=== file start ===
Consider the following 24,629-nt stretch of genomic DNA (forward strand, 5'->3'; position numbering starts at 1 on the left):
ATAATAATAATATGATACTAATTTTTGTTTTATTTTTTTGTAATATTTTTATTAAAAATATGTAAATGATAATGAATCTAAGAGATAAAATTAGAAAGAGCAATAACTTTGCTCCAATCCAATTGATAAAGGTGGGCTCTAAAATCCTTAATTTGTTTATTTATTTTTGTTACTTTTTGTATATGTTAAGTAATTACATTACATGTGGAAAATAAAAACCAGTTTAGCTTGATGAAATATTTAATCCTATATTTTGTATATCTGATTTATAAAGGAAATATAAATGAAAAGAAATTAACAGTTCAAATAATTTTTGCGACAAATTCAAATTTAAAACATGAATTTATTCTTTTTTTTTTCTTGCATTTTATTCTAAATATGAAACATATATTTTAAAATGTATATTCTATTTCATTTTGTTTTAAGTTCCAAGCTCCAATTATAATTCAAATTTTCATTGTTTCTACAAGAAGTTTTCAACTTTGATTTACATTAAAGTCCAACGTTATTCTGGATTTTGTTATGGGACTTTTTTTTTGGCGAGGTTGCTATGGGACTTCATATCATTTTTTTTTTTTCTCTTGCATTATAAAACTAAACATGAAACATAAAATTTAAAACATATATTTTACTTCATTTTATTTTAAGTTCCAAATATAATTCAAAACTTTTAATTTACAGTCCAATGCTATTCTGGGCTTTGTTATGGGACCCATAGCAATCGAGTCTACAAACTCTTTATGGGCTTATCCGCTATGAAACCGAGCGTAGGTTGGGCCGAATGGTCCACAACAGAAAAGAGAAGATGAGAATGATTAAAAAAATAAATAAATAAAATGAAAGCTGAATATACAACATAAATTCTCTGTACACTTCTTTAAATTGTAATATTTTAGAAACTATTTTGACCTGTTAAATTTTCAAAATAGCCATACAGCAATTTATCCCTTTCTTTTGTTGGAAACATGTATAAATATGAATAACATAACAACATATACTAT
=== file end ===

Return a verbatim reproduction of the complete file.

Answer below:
Consider the following 24,629-nt stretch of genomic DNA (forward strand, 5'->3'; position numbering starts at 1 on the left):
ATAATAATAATATGATACTAATTTTTGTTTTATTTTTTTGTAATATTTTTATTAAAAATATGTAAATGATAATGAATCTAAGAGATAAAATTAGAAAGAGCAATAACTTTGCTCCAATCCAATTGATAAAGGTGGGCTCTAAAATCCTTAATTTGTTTATTTATTTTTGTTACTTTTTGTATATGTTAAGTAATTACATTACATGTGGAAAATAAAAACCAGTTTAGCTTGATGAAATATTTAATCCTATATTTTGTATATCTGATTTATAAAGGAAATATAAATGAAAAGAAATTAACAGTTCAAATAATTTTTGCGACAAATTCAAATTTAAAACATGAATTTATTCTTTTTTTTTTCTTGCATTTTATTCTAAATATGAAACATATATTTTAAAATGTATATTCTATTTCATTTTGTTTTAAGTTCCAAGCTCCAATTATAATTCAAATTTTCATTGTTTCTACAAGAAGTTTTCAACTTTGATTTACATTAAAGTCCAACGTTATTCTGGATTTTGTTATGGGACTTTTTTTTTGGCGAGGTTGCTATGGGACTTCATATCATTTTTTTTTTTTCTCTTGCATTATAAAACTAAACATGAAACATAAAATTTAAAACATATATTTTACTTCATTTTATTTTAAGTTCCAAATATAATTCAAAACTTTTAATTTACAGTCCAATGCTATTCTGGGCTTTGTTATGGGACCCATAGCAATCGAGTCTACAAACTCTTTATGGGCTTATCCGCTATGAAACCGAGCGTAGGTTGGGCCGAATGGTCCACAACAGAAAAGAGAAGATGAGAATGATTAAAAAAATAAATAAATAAAATGAAAGCTGAATATACAACATAAATTCTCTGTACACTTCTTTAAATTGTAATATTTTAGAAACTATTTTGACCTGTTAAATTTTCAAAATAGCCATACAGCAATTTATCCCTTTCTTTTGTTGGAAACATGTATAAATATGAATAACATAACAACATATACTAT